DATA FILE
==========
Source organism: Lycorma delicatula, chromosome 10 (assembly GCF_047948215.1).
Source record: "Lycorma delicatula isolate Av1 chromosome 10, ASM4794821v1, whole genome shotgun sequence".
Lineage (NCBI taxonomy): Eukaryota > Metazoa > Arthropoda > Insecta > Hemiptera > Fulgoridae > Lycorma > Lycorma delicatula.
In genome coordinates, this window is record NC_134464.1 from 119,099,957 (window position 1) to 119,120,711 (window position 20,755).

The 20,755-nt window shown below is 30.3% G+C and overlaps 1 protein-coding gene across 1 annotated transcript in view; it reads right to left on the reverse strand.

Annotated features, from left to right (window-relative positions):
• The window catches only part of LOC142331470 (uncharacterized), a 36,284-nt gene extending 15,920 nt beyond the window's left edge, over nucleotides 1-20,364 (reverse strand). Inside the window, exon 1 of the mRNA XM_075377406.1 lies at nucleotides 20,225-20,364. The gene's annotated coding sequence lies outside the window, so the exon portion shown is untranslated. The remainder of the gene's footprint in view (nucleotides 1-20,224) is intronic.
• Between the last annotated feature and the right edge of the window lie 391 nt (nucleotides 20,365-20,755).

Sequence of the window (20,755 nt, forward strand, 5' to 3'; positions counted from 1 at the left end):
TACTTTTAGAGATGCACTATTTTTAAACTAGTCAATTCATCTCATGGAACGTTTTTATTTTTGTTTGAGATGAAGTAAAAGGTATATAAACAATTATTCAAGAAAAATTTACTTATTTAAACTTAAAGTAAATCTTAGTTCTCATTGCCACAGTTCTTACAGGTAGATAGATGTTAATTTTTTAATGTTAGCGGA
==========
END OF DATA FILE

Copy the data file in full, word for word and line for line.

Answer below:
Source organism: Lycorma delicatula, chromosome 10 (assembly GCF_047948215.1).
Source record: "Lycorma delicatula isolate Av1 chromosome 10, ASM4794821v1, whole genome shotgun sequence".
Lineage (NCBI taxonomy): Eukaryota > Metazoa > Arthropoda > Insecta > Hemiptera > Fulgoridae > Lycorma > Lycorma delicatula.
In genome coordinates, this window is record NC_134464.1 from 119,099,957 (window position 1) to 119,120,711 (window position 20,755).

The 20,755-nt window shown below is 30.3% G+C and overlaps 1 protein-coding gene across 1 annotated transcript in view; it reads right to left on the reverse strand.

Annotated features, from left to right (window-relative positions):
• The window catches only part of LOC142331470 (uncharacterized), a 36,284-nt gene extending 15,920 nt beyond the window's left edge, over nucleotides 1-20,364 (reverse strand). Inside the window, exon 1 of the mRNA XM_075377406.1 lies at nucleotides 20,225-20,364. The gene's annotated coding sequence lies outside the window, so the exon portion shown is untranslated. The remainder of the gene's footprint in view (nucleotides 1-20,224) is intronic.
• Between the last annotated feature and the right edge of the window lie 391 nt (nucleotides 20,365-20,755).

Sequence of the window (20,755 nt, forward strand, 5' to 3'; positions counted from 1 at the left end):
TACTTTTAGAGATGCACTATTTTTAAACTAGTCAATTCATCTCATGGAACGTTTTTATTTTTGTTTGAGATGAAGTAAAAGGTATATAAACAATTATTCAAGAAAAATTTACTTATTTAAACTTAAAGTAAATCTTAGTTCTCATTGCCACAGTTCTTACAGGTAGATAGATGTTAATTTTTTAATGTTAGCGGA